10

My mom has an Android phone that fell in the water for a couple of seconds, around 16:30. She managed to disassemble the phone and turn it off. We both share a group that is end-to-end encrypted (all participants have new WhatsApp versions). The same day, around 21:00, while her phone was dead, I sent this group a message. In the next day, she took the phone to a repair shop and they changed some pieces and the phone was back to life. Once I got my hands on the phone, I noticed it had been factory reset, all apps gone, new Android version, no customisation, no files, no wi-fi password, totally blank. So I proceeded to reinstall WhatsApp for her, put her number in, expecting to see her old groups, but no messages. To my surprise, she received all the messages, including my own, that the group received while the phone was dead, before the factory reset.

I think I know how public-private keys work, and from what I understand the private key that is necessary for her to decrypt the messages sent to the group while the phone was dead was lost once the reset was made, since the messages stored at WhatsApp servers were encrypted with her old public key, with a now unmatched private one. So how could the app have received these messages?


A couple of theories that I have:

  • Her phone wasn't factory reset, or somehow the private key survived. I think this is unlikely since I had to install the app again and the phone had all signs to have been completed wiped out. It's important to notice that I don't know what the guys at the repair shop did to the phone, and she is unable to explain it to me.

  • My phone, upon seeing that her phone was back online, received her new public key and sent her again the message with new encryption. I don't have enabled that setting that warns about your contact's keys change, so I don't know if this could have occurred. For me it looks strange that my phone would promptly trust the new public key. But this theory gains strength since I noticed the messages are in the order from fastest devices to slowest. It's a group family, I have the fastest device, my sister has the middle and my dad has the slowest. The messages are in this order and never interchange.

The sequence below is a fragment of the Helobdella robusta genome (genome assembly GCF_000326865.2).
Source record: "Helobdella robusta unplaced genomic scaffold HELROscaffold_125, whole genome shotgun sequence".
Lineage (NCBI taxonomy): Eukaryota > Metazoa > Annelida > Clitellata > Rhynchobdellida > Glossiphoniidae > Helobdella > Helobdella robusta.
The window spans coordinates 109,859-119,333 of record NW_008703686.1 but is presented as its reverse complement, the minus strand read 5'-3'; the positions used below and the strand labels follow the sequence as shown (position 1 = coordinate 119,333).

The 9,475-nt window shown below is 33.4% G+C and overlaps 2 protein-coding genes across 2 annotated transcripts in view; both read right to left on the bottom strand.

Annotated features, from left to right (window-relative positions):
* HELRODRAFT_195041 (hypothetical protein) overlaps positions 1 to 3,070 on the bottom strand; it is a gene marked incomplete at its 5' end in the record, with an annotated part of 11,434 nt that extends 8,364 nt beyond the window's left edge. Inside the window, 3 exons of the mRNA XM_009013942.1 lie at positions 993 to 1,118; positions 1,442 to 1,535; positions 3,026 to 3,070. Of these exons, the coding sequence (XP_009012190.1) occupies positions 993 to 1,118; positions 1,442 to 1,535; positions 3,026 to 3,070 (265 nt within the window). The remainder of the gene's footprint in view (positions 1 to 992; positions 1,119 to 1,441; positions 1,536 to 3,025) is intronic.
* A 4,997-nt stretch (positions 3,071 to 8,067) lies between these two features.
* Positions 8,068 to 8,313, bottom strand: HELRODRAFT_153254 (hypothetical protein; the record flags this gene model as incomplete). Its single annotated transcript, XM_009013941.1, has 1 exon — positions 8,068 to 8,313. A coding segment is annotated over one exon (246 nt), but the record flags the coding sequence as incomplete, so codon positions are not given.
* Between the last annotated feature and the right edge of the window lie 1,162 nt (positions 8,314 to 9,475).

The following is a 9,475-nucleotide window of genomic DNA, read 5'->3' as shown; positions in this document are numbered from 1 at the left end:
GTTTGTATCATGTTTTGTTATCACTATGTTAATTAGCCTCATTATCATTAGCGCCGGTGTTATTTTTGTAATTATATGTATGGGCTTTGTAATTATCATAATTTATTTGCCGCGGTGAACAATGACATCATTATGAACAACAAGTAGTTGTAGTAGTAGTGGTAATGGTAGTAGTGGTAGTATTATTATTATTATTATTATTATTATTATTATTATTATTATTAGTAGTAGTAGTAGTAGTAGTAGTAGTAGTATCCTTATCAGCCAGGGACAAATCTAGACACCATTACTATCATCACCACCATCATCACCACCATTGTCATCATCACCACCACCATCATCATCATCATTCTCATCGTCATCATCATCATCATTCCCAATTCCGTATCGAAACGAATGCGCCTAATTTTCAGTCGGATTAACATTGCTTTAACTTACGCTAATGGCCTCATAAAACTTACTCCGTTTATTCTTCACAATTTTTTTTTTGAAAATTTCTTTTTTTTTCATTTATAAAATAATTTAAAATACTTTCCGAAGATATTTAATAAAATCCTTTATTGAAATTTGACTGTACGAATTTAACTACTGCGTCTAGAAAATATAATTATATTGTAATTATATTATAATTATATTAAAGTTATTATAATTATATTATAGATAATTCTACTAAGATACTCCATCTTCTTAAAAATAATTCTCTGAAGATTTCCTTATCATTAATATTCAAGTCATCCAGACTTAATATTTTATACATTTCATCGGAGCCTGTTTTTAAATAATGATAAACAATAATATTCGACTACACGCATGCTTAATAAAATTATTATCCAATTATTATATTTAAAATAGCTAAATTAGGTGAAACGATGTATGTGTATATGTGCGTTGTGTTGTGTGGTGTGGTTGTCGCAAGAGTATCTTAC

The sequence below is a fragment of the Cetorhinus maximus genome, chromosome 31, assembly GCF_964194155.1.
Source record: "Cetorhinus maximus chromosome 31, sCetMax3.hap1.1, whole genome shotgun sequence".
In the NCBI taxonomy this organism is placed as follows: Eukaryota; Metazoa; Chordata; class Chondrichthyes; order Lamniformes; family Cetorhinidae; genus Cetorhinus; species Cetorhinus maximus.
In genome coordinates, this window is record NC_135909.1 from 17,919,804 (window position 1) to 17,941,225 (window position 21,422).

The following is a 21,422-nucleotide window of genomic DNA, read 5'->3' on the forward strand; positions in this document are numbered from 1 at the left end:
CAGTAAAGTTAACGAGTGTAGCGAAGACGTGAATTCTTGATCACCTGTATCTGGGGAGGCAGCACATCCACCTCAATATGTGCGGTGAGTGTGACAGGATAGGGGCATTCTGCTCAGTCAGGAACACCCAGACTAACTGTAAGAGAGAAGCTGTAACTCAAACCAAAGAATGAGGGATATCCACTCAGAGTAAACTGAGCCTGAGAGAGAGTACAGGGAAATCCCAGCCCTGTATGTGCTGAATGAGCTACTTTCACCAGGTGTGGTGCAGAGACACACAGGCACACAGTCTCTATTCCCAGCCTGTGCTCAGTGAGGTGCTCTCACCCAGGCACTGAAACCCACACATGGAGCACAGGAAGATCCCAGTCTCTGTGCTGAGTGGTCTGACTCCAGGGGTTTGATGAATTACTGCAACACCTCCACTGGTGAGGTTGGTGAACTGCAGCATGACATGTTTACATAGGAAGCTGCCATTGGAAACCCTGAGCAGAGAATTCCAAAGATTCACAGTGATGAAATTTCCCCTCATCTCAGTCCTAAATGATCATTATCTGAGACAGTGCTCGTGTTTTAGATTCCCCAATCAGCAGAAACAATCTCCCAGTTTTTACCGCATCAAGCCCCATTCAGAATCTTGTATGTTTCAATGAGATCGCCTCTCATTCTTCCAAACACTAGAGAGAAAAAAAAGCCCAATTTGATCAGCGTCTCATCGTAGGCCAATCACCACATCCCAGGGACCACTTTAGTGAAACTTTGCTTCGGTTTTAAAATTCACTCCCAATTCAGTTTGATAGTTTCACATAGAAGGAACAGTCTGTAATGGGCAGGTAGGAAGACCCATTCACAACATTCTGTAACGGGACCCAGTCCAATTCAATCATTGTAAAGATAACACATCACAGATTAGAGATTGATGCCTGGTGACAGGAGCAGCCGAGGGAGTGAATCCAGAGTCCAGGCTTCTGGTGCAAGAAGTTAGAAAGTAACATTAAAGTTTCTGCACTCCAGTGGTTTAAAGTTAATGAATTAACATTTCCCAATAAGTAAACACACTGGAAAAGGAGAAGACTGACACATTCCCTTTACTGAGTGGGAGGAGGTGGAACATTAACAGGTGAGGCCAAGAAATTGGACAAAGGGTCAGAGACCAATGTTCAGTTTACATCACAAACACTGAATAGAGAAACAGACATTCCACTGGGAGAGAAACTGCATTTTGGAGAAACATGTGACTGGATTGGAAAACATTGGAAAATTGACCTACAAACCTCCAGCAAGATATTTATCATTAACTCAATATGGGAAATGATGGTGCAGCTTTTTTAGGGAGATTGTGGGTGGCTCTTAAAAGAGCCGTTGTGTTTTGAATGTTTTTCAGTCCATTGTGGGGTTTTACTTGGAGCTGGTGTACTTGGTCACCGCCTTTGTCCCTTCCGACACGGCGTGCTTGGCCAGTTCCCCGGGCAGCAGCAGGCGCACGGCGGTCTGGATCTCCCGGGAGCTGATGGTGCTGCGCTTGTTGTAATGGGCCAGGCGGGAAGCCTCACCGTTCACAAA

The messages in question arrived as unread messages, with the timestamp when they arrived, not when they were sent. Because of this I cannot judge if the individual chats also received messages from the dead period. I can only judge from this particular group because I knew it was end-to-end encrypted from the start.

  • I'm not familiar with WhatsApp; Could a user's private key be stored on WhatsApp's servers, encrypted with their login password, so you reinstalled WhatsApp, she logged in, downloaded and decrypted the settings including her account's private key, and then could read the group messages? – TessellatingHeckler Jun 16 '16 at 3:03
  • 1
    Did you manage to recover all the messages, or just the older ones (say, before March, 31st)? – A. Darwin Jun 16 '16 at 6:27
  • @A.Darwin just the messages from the dead period, the ones that were never received by the device. – Henrique Jung Jun 17 '16 at 11:56
  • @TessellatingHeckler this would mean that it's not end-to-end encrypted after all. It would be a huge security hole. – Henrique Jung Jun 17 '16 at 11:57
  • 1
    @HenriqueJung It would not mean that. The message would be encrypted to her private key, Whatsapp can store the message, but cannot read it. Her private key is encrypted by her password, Whatsapp can store the private key but not use it. She can download both (with her account username and password), unlock the private key locally on her phone (with her account password ... which she just gave Whatsapp during login ... oh. I think I see the problem now. – TessellatingHeckler Jun 17 '16 at 16:46
7

The sender will re-encrypt the message with the new credentials bound to the same number and re-send it.

WhatsApp protects from passive interception, but it does not protect against a man-in-the-middle or someone who hijacks the phone network.

Sad, really.

Ref:

  • 4
    do you have any PoC to this? Or is it just your assumption? – yzT Jun 16 '16 at 9:56
  • @Ayozint The incident described in the question is the PoC, and it's been replicated by several people and the behavior confirmed by WhatsApp. Punch "WhatsApp MITM" into your favorite search engine. – David Schwartz Jun 16 '16 at 15:44
  • Thank you both for the answer. However I couldn't find any direct reference to the issue I described. Is this behaviour documented by WhatsApp? Is it common for the app to trust new public keys and resend messages? My SSHs clients go nuts if they discover that a public key has changed. – Henrique Jung Jun 18 '16 at 4:27
  • 1
    Open Whisper Systems discussed this behaviour in an article, which was in reply to an earlier the Guardian article. The Open Whisper statement explains some of the reasoning behind this behaviour. – Henrique Jung Jan 14 '17 at 1:07
  • I proposed a small edit to the answer: re-encryption is done by the sender side, who blindly accepts the new key to be owned by the recipient. From Signal blog: Given the size and scope of WhatsApp’s user base, we feel that their choice to display a non-blocking notification is appropriate. So they admit this is not the most secure behaviour in this case – usr-local-ΕΨΗΕΛΩΝ Jul 19 '18 at 18:04

Your Answer

By clicking “Post Your Answer”, you agree to our terms of service, privacy policy and cookie policy

Not the answer you're looking for? Browse other questions tagged or ask your own question.